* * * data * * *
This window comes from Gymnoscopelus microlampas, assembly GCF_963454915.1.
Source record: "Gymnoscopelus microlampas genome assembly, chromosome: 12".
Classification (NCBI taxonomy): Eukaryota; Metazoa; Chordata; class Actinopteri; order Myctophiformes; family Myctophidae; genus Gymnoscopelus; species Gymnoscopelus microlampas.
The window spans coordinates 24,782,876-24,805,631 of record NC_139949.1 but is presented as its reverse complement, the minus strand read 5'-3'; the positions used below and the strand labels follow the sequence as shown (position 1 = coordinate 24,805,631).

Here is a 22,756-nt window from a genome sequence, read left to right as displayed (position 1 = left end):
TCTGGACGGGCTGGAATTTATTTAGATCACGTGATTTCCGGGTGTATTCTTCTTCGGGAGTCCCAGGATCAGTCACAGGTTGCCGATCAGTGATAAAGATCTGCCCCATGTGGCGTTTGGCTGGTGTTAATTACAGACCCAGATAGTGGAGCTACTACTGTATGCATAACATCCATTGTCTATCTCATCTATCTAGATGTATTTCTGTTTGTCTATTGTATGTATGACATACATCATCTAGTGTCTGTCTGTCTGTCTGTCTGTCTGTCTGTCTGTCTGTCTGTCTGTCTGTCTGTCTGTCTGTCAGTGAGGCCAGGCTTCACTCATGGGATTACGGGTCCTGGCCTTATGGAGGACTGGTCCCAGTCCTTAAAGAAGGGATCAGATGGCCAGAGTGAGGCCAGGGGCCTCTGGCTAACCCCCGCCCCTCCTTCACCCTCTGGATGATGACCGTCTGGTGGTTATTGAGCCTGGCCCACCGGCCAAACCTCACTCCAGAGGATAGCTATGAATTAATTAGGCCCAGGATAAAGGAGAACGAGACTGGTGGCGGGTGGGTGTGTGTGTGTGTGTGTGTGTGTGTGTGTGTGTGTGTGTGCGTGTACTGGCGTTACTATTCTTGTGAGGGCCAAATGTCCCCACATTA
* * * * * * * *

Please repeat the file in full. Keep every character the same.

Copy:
This window comes from Gymnoscopelus microlampas, assembly GCF_963454915.1.
Source record: "Gymnoscopelus microlampas genome assembly, chromosome: 12".
Classification (NCBI taxonomy): Eukaryota; Metazoa; Chordata; class Actinopteri; order Myctophiformes; family Myctophidae; genus Gymnoscopelus; species Gymnoscopelus microlampas.
The window spans coordinates 24,782,876-24,805,631 of record NC_139949.1 but is presented as its reverse complement, the minus strand read 5'-3'; the positions used below and the strand labels follow the sequence as shown (position 1 = coordinate 24,805,631).

Here is a 22,756-nt window from a genome sequence, read left to right as displayed (position 1 = left end):
TCTGGACGGGCTGGAATTTATTTAGATCACGTGATTTCCGGGTGTATTCTTCTTCGGGAGTCCCAGGATCAGTCACAGGTTGCCGATCAGTGATAAAGATCTGCCCCATGTGGCGTTTGGCTGGTGTTAATTACAGACCCAGATAGTGGAGCTACTACTGTATGCATAACATCCATTGTCTATCTCATCTATCTAGATGTATTTCTGTTTGTCTATTGTATGTATGACATACATCATCTAGTGTCTGTCTGTCTGTCTGTCTGTCTGTCTGTCTGTCTGTCTGTCTGTCTGTCTGTCTGTCTGTCAGTGAGGCCAGGCTTCACTCATGGGATTACGGGTCCTGGCCTTATGGAGGACTGGTCCCAGTCCTTAAAGAAGGGATCAGATGGCCAGAGTGAGGCCAGGGGCCTCTGGCTAACCCCCGCCCCTCCTTCACCCTCTGGATGATGACCGTCTGGTGGTTATTGAGCCTGGCCCACCGGCCAAACCTCACTCCAGAGGATAGCTATGAATTAATTAGGCCCAGGATAAAGGAGAACGAGACTGGTGGCGGGTGGGTGTGTGTGTGTGTGTGTGTGTGTGTGTGTGTGTGTGTGTGCGTGTACTGGCGTTACTATTCTTGTGAGGGCCAAATGTCCCCACATTA